My research project focuses on citizen use of drones as a hobby, how they are regulated and how regulations have impacted usage in Australia.
I will present my finding via a digital artifact – a series of infographic posters – as my intentions are to educate every day users of their limits, I think an infographic would be clear, direct and also visually engaging compared to a textual body of some sort. At minimum there will be 3 but I think realistically there will be 6-8 posters.
There are 3 main themes in my research;
- What is a drone?
- I will begin by describing and defining what a drone is, differentiating hobby models from the military vehicles, some uses for drones and also where to purchase them.
- Drones: Commercial vs Civil/Hobby
- Here I will differentiate between Commercial and Hobby drones. I will compare and contrast between different kinds of models used for each and also how the uses for them vary.
- I will also define the legalities of each kind, the restrictions imposed on them and how they differ from each other.
- It is interesting to note that the importance of regulation abidance and restrictions is honestly hard to miss with even drone retailer websites having headings and links which direct you to relevant pages such as regulations and how to obtain certification.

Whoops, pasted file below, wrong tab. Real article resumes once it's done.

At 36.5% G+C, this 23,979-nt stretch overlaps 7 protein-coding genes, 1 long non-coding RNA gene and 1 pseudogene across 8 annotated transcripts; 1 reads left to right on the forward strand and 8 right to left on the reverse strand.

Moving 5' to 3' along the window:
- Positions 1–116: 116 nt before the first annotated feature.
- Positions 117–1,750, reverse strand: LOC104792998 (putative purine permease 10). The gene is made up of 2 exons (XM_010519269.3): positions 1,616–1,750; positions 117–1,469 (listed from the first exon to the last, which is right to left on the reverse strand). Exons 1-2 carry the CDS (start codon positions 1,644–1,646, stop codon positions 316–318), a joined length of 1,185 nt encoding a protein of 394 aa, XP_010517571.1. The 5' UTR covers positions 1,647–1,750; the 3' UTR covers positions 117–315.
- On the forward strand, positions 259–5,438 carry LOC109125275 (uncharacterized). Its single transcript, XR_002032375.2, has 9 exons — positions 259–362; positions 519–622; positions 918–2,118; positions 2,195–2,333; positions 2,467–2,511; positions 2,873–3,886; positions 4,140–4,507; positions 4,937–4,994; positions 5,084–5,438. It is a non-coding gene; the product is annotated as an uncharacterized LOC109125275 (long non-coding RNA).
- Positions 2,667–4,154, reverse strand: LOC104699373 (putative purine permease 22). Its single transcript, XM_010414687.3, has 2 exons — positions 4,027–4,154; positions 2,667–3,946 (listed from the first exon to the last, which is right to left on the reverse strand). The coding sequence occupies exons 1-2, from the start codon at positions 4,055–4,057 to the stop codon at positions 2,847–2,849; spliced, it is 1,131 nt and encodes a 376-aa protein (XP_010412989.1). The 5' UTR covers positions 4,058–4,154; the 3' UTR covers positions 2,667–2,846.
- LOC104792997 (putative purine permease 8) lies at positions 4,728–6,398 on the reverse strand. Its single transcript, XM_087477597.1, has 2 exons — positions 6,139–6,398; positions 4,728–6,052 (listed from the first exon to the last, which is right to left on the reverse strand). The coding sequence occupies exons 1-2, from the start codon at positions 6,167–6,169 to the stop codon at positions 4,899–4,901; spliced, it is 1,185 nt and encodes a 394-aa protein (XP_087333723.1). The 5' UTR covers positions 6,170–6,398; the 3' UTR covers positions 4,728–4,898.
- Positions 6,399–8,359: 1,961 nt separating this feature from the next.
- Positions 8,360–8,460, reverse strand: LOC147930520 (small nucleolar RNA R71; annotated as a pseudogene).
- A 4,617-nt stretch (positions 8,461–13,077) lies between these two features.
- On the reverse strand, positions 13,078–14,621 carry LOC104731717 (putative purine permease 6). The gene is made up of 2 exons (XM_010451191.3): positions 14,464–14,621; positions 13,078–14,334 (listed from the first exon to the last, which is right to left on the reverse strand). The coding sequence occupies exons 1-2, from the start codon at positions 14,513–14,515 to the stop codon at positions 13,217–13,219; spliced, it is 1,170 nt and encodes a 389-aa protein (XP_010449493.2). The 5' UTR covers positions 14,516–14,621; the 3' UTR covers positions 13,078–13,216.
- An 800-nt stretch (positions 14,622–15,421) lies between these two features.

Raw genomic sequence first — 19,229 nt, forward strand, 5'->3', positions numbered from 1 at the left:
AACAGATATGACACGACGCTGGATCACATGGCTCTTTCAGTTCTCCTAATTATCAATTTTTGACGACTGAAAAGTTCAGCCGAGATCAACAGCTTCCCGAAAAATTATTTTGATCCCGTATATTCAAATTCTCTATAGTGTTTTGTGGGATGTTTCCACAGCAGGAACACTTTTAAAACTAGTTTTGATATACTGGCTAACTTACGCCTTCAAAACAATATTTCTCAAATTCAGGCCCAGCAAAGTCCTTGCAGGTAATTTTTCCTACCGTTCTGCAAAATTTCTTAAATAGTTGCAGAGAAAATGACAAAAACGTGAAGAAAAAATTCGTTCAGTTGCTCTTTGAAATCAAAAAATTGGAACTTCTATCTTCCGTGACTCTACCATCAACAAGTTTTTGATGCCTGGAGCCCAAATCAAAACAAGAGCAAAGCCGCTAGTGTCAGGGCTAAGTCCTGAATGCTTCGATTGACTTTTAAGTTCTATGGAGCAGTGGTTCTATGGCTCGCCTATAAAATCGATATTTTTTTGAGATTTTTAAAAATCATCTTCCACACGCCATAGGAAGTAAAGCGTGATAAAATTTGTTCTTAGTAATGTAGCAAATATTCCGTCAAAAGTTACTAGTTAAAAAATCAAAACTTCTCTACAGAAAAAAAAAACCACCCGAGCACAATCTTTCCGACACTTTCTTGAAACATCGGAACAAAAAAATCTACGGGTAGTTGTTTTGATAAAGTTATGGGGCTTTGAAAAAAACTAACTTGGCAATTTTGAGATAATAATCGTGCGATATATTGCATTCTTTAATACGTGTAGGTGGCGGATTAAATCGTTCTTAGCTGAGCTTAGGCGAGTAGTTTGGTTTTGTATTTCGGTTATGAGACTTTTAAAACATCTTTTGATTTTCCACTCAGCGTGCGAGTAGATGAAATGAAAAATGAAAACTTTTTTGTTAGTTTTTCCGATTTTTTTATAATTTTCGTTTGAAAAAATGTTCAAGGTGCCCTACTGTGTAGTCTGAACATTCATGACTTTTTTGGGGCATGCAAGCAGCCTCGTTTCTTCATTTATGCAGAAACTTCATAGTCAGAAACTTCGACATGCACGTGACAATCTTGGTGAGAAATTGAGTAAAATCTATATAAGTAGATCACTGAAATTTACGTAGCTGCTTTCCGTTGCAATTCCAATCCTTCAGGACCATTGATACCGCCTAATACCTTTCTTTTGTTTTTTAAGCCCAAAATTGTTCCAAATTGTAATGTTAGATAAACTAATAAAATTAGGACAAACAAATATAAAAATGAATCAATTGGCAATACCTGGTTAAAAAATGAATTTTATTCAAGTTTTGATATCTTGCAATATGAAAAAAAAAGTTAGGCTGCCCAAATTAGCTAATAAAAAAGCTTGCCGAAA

- I will also take time in this part to introduce CASA, what it does and how it is vital to know what it is before engaging in any drone related activities.
- Effects of laws and regulations on Hobby drone usage
- In this sections I will talk about how the rules and regulations of UAV activities has impacted on hobbyists and hopefully include statistics on the percentage of people getting fined etc.
- I will also include opinions such as those expressed on forums, note whether they are positive or negative and how it has led to the formation of user generated groups such as ‘Small UAV Coalition’ and ‘Model Aeronautical Association of Australia’.
On a side note, unrelated to my project – I found a super interesting article published just last month detailing of how Australia Post will being trialing drone delivery of online shopping with a large focus on rural and regional areas. Some issues of concern were addressed by Australia Post “stressing that safety was its priority and its drone had a parachute, lights and siren to warn people if they got too close.” The organisations also said that it would require customers to specifically agree to receiving drone delivered parcels to avoid privacy concerns.